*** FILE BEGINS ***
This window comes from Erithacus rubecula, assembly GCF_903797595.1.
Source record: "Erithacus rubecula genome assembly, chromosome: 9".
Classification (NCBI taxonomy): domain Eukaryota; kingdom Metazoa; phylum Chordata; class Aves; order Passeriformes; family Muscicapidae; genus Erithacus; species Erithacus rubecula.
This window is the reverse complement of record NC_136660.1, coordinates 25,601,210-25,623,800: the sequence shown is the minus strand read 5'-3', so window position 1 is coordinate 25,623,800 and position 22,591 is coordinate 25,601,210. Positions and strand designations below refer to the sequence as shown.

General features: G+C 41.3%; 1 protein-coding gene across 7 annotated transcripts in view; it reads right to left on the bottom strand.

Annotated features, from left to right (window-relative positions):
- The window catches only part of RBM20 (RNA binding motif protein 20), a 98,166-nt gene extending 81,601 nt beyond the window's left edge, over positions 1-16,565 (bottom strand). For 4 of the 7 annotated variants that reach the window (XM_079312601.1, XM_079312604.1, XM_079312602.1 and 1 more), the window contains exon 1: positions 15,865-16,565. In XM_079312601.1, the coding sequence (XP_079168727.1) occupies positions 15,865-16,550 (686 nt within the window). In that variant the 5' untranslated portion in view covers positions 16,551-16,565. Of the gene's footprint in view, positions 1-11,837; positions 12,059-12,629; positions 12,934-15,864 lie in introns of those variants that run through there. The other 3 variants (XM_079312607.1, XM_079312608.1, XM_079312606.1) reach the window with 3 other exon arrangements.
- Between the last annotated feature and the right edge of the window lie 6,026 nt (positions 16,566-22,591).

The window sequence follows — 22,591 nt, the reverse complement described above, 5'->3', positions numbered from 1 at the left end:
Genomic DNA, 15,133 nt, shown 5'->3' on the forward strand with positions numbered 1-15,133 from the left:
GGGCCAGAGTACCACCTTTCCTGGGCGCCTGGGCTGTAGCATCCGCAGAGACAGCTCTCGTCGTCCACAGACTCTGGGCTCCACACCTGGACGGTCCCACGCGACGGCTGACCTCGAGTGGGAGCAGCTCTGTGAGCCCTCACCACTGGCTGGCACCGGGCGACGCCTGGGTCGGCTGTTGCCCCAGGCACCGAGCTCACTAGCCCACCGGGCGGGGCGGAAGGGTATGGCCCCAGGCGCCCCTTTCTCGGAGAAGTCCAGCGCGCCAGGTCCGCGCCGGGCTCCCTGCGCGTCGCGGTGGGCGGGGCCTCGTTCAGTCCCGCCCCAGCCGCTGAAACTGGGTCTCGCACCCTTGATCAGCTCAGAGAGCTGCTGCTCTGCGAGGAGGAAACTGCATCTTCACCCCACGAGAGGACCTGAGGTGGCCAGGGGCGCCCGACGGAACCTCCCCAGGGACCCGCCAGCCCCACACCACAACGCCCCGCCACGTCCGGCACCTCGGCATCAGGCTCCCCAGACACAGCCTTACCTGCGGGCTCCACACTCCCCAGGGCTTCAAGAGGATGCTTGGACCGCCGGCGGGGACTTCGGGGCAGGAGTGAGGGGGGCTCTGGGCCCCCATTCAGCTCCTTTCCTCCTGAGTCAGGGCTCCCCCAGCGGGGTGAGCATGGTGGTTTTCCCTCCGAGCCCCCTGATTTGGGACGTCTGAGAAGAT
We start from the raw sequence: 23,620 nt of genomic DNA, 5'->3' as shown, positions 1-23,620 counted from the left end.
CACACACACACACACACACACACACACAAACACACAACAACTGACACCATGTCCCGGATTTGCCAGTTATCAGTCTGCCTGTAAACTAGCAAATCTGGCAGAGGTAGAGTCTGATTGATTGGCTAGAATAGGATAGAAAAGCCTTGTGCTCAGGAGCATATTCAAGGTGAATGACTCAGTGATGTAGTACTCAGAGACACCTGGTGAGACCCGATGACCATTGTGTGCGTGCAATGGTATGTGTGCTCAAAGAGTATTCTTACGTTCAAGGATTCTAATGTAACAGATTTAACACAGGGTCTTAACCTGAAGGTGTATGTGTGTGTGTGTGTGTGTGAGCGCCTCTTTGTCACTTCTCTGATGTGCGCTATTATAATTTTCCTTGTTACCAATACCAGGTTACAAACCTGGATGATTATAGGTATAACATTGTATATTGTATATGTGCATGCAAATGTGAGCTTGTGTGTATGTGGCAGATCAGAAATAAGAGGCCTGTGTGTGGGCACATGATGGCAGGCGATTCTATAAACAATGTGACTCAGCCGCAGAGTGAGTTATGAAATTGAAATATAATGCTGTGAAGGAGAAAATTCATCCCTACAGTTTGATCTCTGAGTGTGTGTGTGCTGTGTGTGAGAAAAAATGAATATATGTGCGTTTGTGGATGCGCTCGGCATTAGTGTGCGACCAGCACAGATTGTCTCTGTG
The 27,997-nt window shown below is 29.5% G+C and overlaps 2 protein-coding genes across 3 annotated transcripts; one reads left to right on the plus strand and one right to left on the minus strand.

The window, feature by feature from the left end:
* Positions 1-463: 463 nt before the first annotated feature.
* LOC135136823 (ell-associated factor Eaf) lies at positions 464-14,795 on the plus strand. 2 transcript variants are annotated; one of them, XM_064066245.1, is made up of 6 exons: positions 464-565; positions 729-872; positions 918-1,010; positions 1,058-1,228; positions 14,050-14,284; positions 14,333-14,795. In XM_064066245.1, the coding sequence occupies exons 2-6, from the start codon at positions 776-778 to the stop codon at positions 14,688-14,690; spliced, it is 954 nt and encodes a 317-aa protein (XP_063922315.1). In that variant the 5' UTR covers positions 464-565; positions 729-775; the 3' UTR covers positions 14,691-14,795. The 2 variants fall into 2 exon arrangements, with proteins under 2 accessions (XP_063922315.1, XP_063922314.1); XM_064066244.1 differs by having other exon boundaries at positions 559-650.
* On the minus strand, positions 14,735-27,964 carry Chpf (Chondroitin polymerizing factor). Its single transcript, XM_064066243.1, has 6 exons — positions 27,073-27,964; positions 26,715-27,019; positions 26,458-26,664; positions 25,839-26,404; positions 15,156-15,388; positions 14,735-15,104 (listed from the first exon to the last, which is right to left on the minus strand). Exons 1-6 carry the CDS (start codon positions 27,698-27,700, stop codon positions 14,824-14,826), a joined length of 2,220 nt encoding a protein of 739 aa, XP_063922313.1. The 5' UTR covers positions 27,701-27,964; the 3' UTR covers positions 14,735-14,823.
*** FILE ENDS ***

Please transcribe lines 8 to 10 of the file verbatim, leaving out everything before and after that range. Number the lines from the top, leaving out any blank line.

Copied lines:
- Between the last annotated feature and the right edge of the window lie 6,026 nt (positions 16,566-22,591).

The window sequence follows — 22,591 nt, the reverse complement described above, 5'->3', positions numbered from 1 at the left end:
Genomic DNA, 15,133 nt, shown 5'->3' on the forward strand with positions numbered 1-15,133 from the left: